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Abstract

The giant Wilmington oil field of Los Angeles County California, on production since 1932, has produced over 2.5 billion barrels of oil from Pliocene and Miocene age basin turbidite sands. The seven productive zones were subdivided into 52 subzones through detailed reservoir characterization to better define the actual hydrologic units. The asymmetrical anticline is highly faulted and development proceeded from west to east through each of the ten fault blocks. In the western fault blocks water cuts exceed 96% and the reservoirs are near the economic limit. Several new technologies have been applied to specific areas to improve the production efficiencies and thus prolong the field life.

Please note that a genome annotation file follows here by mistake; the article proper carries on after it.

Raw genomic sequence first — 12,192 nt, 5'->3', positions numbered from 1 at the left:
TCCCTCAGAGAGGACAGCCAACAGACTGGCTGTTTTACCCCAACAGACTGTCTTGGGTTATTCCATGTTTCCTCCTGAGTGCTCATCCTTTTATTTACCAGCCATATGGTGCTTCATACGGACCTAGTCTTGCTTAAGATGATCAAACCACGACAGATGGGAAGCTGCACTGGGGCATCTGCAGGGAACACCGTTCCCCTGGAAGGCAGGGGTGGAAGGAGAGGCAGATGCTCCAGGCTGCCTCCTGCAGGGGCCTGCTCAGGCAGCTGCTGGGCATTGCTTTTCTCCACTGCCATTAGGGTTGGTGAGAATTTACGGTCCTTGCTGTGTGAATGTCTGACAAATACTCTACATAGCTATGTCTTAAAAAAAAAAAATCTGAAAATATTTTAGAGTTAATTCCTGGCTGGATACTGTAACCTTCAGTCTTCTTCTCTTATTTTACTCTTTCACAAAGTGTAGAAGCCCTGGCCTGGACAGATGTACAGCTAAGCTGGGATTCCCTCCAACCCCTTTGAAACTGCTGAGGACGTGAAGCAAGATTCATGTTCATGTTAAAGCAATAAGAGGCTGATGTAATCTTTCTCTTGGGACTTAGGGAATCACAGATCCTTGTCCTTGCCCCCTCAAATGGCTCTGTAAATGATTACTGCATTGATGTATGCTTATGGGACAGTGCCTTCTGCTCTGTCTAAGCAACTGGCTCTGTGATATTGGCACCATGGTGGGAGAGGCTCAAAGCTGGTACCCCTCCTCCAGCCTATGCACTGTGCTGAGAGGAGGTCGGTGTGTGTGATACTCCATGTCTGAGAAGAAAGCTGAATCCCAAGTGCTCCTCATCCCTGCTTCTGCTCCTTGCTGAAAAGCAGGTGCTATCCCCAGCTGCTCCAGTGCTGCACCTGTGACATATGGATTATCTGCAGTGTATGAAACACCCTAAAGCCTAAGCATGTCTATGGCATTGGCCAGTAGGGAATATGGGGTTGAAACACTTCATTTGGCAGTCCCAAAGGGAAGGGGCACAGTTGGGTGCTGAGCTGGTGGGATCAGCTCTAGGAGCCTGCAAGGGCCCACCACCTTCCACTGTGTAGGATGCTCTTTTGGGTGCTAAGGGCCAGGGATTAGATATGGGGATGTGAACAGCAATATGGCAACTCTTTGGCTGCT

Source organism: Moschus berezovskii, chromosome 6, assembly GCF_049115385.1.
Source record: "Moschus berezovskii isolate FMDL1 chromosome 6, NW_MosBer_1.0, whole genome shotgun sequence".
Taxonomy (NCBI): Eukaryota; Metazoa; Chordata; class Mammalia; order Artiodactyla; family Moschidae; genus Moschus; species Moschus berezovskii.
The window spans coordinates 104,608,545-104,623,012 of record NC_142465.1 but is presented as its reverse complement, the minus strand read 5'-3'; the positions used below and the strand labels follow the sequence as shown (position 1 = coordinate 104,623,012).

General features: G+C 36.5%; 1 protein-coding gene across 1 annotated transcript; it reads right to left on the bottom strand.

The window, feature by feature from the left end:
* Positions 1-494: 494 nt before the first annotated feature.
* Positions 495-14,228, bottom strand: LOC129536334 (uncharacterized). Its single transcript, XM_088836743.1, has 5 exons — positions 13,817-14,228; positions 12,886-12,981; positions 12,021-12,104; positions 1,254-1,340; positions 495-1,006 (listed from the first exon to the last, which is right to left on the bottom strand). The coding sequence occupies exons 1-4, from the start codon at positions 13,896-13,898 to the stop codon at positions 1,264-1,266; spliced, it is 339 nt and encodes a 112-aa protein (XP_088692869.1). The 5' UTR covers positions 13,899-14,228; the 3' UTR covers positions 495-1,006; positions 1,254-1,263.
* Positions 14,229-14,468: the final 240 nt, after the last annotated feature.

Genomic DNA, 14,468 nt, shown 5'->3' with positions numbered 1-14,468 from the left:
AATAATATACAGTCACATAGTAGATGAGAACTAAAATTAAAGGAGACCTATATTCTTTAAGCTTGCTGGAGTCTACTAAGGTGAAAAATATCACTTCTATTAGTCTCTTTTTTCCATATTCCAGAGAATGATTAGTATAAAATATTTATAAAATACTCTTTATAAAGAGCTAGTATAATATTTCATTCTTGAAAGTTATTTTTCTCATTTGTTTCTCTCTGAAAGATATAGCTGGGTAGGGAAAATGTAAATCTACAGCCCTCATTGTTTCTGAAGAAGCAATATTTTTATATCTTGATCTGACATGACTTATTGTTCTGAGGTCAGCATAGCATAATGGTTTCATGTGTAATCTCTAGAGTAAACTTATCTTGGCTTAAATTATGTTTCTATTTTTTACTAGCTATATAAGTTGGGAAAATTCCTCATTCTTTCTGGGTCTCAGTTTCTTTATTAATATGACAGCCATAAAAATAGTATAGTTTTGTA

Tertiary and secondary recovery techniques utilizing steam have proven successful in the heavy oil reservoirs but potential subsidence has limited its application. Case history 1 involves detailed reservoir characterization and optimization of a steam flood in the Tar Zone, Fault Block II. Lessons learned were successfully applied in the Tar Zone, Fault Block V (4000 meters to the East). Case history 2 focuses on 3-D reservoir property and geological modeling to define and exploit bypassed oil. Case history 3 describes how this technology is brought deeper into the formation to capture bypassed oil with a tight radius horizontal well.

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